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Still Jeff

16th of May 2000

     A common characteristic of alchoholism is stuffing away emotions and fears. Unable to keep the plug in the jug, we instead kept our feelings bottled up like the rankest moonshine. Never learning, we always made the same mistakes, not fully understanding the insidious nature of the disease; it is relentless in its consistency. Old habits and addictions die hard. Even as a recovering alcoholic I find myself boiling from within, but silent. The emotions I'm feeling are scalding my soul, the inability to release them is retarding my personal growth.

     I have anxiety. I am afraid. I'm anxious and in fear of the future, and for those in my inner circle. It is most likely irrational fear steeped in the anticipation of disruptive change. My 26 year career is reaching a turning point. The company I have worked for since college was sold last summer. The final regulatory approvals are due in a matter of weeks. I've forced myself to stuff this inevitability for months, all the while churning like a witch's cauldron.

     Why am I afraid? The change will most likely mean relocation; moving to a geographical place that doesn't interest me. Nothing against the fine people who live in those communities, it isn't where I picture myself. So turn down the new company and start over. Certainly I can, but in so doing I throw away half a pension that is only five years short of maturing; one I've worked long and hard to achieve. Caught between a rock and a hard place.

     But it's more than pulling up roots, I fear I've lost my passion for the career. The challenges aren't what they used to be, the feeling of community involvement has given way to cutthroat shareholder value. It's no longer about doing my small bit to make the world a better place. Instead, it's about dollars and cents, plain and simple.

     A while back I found another outlet for my passions. Addictive personalities, like my own, have a tendency to replace one consuming virtuality with another. Finally able to abandon alcohol, I discovered the Internet a number of years ago. Whether I'm addicted is irrelevant, I live in the Net. Its community is my new passion. It inspires me and enlightens me, in fact the inspiration for this essay came from a thread in the Dreamless forums about discerning passion and keeping hope alive, and from a particular web site that demonstrates it to the utmost.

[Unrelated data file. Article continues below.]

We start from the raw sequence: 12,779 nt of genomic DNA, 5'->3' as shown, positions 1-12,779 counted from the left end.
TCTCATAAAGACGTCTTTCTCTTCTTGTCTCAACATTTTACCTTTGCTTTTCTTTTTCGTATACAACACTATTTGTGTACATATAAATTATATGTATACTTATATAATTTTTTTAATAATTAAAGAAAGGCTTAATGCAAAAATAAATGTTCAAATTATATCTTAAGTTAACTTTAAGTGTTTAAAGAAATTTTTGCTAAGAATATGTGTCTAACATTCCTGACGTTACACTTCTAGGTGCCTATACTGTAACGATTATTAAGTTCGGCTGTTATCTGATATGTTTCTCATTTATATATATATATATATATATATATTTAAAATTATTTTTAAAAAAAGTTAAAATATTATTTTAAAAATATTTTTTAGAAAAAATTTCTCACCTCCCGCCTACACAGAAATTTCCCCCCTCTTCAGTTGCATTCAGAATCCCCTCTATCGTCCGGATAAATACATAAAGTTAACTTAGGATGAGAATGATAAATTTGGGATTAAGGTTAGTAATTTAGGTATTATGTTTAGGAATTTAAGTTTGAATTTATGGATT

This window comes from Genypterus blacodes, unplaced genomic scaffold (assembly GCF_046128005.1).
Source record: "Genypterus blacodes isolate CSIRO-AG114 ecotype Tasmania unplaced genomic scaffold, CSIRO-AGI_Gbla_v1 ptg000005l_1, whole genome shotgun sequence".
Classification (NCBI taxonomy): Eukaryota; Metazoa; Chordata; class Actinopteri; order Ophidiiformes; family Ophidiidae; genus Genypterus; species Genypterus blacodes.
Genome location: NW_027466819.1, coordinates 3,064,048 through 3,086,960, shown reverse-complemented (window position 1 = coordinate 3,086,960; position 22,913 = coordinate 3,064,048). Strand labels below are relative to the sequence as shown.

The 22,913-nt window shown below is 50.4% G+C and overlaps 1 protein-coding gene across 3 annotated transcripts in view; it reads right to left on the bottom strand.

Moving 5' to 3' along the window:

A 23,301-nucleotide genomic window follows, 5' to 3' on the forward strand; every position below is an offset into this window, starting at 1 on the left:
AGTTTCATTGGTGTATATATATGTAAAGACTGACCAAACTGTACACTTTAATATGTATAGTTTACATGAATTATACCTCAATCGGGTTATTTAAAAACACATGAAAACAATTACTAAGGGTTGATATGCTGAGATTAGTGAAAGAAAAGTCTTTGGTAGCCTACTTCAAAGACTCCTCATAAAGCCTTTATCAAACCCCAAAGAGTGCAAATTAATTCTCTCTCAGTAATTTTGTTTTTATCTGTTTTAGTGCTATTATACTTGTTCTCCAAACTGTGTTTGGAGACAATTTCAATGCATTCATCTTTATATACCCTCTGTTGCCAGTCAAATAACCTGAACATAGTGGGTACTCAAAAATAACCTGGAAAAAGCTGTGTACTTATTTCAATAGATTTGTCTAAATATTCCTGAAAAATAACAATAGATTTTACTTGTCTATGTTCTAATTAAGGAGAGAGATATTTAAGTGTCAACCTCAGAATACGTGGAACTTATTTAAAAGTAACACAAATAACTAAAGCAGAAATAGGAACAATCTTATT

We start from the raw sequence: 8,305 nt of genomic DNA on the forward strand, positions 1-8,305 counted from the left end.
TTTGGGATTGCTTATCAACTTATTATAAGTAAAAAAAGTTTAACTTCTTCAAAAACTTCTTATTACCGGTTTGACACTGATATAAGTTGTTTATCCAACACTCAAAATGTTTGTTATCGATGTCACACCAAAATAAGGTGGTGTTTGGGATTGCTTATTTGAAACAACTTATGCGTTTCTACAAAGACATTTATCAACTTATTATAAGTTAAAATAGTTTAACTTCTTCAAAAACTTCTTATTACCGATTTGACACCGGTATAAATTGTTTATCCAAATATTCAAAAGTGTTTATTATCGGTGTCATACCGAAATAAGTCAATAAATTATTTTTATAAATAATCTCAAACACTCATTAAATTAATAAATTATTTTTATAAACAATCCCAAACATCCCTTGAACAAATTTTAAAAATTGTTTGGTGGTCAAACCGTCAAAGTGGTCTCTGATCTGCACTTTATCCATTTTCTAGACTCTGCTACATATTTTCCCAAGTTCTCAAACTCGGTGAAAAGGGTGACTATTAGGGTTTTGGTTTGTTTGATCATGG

Yet again, I am troubled. I've made my modest appearance on the Web by teaching and helping, a nice way to return the favor to those unselfish givers who helped me learn to live life on life's terms without alcohol. But there are only so many nuts and bolts to offer, so my focus has evolved recently. I want to pour myself into giving back to this Net community that has nurtured my recovery. My new fears?

     I am neither an artist nor a designer; I have no formal training or talent. That should be immediately obvious. I am not a writer; again no formal training. Sure, I have written many technical white papers during my career, but they didn't require the creative spirit. So my passion may not be demonstrable. It is an abstract passion, a love for the good will and energy exuded by the independent content producers in this enriching medium.

     My training is in information technology. I am good at it. I've mastered a dozen operating systems and programming languages during my career. I've passed some of that on to the youngsters at work, and to the beginners on the Web. I believe I have succeeded. Like the apprehension of corporate change, I leap into this new commitment to Net community with trepidation, but a passion nonetheless. My only hope is that one of these days you will be able to tell.

     God, grant me the serenity to accept the things I cannot change, courage to change the things I can, and wisdom to know the difference. Amen.

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